As a criminal defense lawyer, the most concerning problem with the law on domestic violence in the presence of a child that most of my clients face is the fact that a person may be charged with the crime even if the act of domestic violence was committed without the child ever witnessing it.
While I empathize with the victim, what’s much more likely is a situation something like this:
Husband and wife put kid down to sleep. Tension in the marriage has been building for weeks and the only time they really have to talk is late at night. The conversation escalates into an argument about whether one spouse has been faithful or not. One party (just as often the wife as the husband) grabs the phone and smashes it on the ground.
That act is criminal mischief, a Domestic Violence offense, and is not a crime in and of itself, rather, an act tagged as domestic violence.
But this act having happened while a child was asleep in the other room opens up the parties to an ADDITIONAL charge (very unwarranted and really against the intent of the law) of domestic violence in the presence of a child even though no child was ever made a witness or was put in harm’s way.
What is domestic violence in the presence of a child? A Utah criminal defense lawyer explains
Utah Code 76-5-109.1 defines domestic violence in the presence of a child as having committed domestic violence (a) in the presence of a child; or (b) having knowledge that a child is present and may see or hear an act of domestic violence.
Without knowledge that a child is present and may see or hear an act of domestic violence, DV only becomes a tag or a label to a variety of crimes including criminal mischief, disorderly conduct, battery, etc. (for the complete list of crimes that can be tagged as Domestic Violence Crimes, please read our previous post).
Domestic violence is not a crime in and of itself. Domestic violence in the presence of a child is a crime.
What is the penalty for conviction of a domestic violence in the presence of a child crime?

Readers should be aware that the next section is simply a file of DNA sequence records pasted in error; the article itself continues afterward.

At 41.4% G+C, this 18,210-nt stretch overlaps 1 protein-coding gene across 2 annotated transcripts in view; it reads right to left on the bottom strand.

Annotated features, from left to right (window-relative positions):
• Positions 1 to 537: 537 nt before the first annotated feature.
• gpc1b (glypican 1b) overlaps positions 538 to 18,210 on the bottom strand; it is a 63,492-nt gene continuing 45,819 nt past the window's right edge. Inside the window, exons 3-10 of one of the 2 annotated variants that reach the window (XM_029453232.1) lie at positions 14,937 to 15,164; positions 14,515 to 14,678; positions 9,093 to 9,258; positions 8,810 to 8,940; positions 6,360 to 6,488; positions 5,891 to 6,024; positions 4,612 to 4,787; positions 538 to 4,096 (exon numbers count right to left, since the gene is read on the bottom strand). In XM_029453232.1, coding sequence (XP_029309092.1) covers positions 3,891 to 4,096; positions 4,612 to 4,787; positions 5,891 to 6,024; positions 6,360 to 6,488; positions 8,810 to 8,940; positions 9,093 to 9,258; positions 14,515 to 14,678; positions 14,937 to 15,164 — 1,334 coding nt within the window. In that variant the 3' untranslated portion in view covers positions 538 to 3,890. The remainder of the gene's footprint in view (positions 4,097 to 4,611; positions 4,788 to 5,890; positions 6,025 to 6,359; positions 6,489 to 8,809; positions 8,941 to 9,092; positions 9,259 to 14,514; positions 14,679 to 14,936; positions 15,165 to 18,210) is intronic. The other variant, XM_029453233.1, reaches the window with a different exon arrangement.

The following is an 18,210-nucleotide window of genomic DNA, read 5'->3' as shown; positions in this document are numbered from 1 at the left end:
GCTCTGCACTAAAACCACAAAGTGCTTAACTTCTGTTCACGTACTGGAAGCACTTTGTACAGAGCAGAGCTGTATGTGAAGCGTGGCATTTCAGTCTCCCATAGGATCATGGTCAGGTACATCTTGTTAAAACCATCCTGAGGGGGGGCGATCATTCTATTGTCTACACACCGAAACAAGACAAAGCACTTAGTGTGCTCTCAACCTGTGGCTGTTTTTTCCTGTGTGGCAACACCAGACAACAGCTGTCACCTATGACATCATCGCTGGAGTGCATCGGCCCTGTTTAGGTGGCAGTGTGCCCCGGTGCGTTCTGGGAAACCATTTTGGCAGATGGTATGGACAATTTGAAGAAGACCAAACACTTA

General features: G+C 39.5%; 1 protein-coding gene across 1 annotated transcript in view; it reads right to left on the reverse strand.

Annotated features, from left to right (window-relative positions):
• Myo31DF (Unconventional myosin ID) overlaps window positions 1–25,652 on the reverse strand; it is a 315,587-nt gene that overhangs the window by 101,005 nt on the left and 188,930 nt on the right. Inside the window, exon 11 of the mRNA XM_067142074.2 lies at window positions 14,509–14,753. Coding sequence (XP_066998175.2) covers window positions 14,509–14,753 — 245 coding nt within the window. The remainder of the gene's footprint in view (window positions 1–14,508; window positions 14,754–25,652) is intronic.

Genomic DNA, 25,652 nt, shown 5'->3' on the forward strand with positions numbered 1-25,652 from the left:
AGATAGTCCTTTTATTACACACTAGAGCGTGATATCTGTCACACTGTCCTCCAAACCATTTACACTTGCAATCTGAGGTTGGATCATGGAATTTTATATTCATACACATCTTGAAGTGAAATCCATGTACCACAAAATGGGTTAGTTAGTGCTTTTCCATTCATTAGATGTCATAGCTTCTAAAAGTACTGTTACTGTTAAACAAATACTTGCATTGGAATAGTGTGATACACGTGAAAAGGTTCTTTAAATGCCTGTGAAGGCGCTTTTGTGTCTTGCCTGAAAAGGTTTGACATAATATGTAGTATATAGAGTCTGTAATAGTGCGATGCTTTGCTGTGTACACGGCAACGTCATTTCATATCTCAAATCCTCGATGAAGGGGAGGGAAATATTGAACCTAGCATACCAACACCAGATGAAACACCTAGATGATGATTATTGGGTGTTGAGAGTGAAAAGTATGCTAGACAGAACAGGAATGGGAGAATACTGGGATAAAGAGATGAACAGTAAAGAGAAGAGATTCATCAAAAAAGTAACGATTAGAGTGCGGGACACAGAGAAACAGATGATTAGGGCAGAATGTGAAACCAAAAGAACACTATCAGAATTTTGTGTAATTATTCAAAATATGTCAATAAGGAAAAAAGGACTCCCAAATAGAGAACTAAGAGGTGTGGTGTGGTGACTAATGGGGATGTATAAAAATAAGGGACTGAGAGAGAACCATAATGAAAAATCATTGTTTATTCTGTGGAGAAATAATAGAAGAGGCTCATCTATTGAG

In Utah, domestic violence in the presence of a child is usually charged as a Class B misdemeanor. However, this charge can be enhanced to third-degree felony if the underlying charge is an “aggravated” charge.
When convicted of this crime, you can face serious consequences such as jail time, fines, cancellation of your right to possession of firearms for life, and denial of a bail.
Under Utah Code Ann. 76-3-301 (a)(b) and Utah Code Ann 51-9-401, if you are convicted for domestic violence crimes in the presence of a child as enhanced to third-degree felony, you are slapped with a fine of not exceeding $5000 plus a surcharge of 90%.
Under Utah Code Ann. 76-3-301 (1)(d), and Utah Code Ann, 51-9-401, fines for domestic violence in the presence of a child as Class B Misdemeanor is not exceeding $1000 plus a surcharge of 90%.
You can also be put in jail for a period not exceeding 5 years for third-degree felony, and not exceeding 6 months for class B misdemeanor.
Note that if you are convicted of domestic violence in the presence of a child where more than one child is present, you will be guilty of the offense and will serve the penalty for each child.
Suspension of Gun Rights
What should you do when you are accused of having committed domestic violence in the presence of a child?
If you have been accused of domestic violence crime in the presence of a child or other crimes, contact Attorney Thomas Weber, (801) 845-0691, a leading criminal defense lawyer in Salt Lake City, Utah.
Attorney Thomas Weber is an experienced, aggressive, and careful criminal defense lawyer who understands the intricacies and nuances of domestic violence in the presence of a child crime and other domestic violence crimes and how to defend against these charges to be stripped of the DV label.
Don’t delay. Avoid a conviction. Contact Utah Criminal Defense Lawyer Thomas Weber today.